It was my great pleasure to have recently attended a public lecture at the University of Florida by Professor Jean Stubbs, who is currently in residence here at the Center for Latin American Studies as the Spring 2011 Bacardi Family Eminent Scholar. Jean’s lecture, “The Havana Cigar Goes Global,” was an engaging tour of the research that’s been occupying her attention for some time. You can find a recent scholarly expression of that work in: “El Habano and the World It Has Shaped: Cuba, Connecticut, and Indonesia,” Cuban Studies 41 (2010): 39-67.
Jean’s lecture was, to paraphrase her own comments, an entertaining romp around the world following the Havana cigar. It would be well enough, I suppose, to simply show some of the engaging images that accompanied the lecture. I thought, however, that your enterprising reporter might take a moment to highlight some of the most intriguing aspects of Jean’s work on the Havana cigar. I choose three and–still better!–asked Jean to briefly respond to my comments. My comments and questions follow, with responses interspersed.
First, there is the question of the place of nationalism within the larger transnational worlds of tobacco (and other drugs). Jean’s work helps us see that the Havana cigar exists within a world of global flows (from Sumatra to the Connecticut tobacco barns I recall so well from my youth), but that it also connects to powerful elements of nationalism as well. It’s an interesting question—my colleague in cocaine Paul Gootenberg has written of cocaine as a Peruvian “national commodity” in the late 19th century, and one can see similar processes at work with Cuba and its cigars (1). How do these psychoactive commodities, and others, become tied into the project of building national identities, even as they move about the globe? Jean is fully engaged in the world of commodity studies, and I wonder what she thinks of the chances to understand the national and even the local within the global world of commodities?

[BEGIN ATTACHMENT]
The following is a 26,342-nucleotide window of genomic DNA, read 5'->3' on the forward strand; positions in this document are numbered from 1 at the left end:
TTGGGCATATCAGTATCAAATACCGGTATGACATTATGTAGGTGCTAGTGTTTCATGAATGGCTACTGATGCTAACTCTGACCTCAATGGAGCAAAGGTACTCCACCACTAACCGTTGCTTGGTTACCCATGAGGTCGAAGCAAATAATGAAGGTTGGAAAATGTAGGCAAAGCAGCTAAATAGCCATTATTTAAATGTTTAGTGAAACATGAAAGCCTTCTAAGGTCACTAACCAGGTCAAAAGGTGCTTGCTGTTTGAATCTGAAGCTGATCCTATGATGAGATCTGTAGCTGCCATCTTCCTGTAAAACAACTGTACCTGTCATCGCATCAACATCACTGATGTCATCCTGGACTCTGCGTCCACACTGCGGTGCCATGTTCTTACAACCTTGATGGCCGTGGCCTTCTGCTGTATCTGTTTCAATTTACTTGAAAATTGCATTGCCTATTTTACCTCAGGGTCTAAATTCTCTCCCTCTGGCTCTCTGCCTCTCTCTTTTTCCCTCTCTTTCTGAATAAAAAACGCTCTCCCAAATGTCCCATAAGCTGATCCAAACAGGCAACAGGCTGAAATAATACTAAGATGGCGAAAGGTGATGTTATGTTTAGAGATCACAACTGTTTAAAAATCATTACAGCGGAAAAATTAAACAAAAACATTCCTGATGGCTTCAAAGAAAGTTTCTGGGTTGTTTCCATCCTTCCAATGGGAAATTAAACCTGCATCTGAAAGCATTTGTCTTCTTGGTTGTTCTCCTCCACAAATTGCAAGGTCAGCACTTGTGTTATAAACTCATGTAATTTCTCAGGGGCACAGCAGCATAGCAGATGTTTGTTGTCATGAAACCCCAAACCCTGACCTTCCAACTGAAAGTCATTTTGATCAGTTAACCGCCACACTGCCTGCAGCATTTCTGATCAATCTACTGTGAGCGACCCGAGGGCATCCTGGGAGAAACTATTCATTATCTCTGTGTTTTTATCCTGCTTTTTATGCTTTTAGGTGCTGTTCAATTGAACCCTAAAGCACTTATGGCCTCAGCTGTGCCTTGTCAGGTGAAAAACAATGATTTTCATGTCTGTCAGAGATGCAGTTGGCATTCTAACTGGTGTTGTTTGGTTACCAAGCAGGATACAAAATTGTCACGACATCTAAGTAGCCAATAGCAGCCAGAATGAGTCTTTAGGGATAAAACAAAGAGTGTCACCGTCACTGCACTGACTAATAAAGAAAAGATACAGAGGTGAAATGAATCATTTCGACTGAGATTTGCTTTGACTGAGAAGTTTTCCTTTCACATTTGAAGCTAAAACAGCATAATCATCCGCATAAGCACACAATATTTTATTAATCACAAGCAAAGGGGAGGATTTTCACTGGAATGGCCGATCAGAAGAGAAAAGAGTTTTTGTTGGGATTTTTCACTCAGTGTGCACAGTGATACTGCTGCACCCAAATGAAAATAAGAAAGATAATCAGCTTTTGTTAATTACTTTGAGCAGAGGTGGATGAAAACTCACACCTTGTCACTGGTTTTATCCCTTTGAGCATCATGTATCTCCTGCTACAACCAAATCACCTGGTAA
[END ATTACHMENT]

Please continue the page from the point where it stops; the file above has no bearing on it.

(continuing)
Jean Stubbs: Interestingly, I started out on my Havana cigar global journey after having written a national history of Cuban tobacco and tobacco workers in which nationalism figured strongly. It was only years later that I became drawn again to issues of sovereignty and nationalism, linking commodity and migration history through the prism of the Havana cigar, in the context of Cuba’s independence wars of the nineteenth century and revolution of the twentieth century – offshoots of both were accelerated processes of out-migration and the creation of off-island cigar and cigar leaf economies, societies and cultures. Subsequently, that catapulted me into the Commodities of Empire British Academy Research Project I currently co-direct; and this is turn led me to the conviction that the local and the national have to be seen in the context of the global.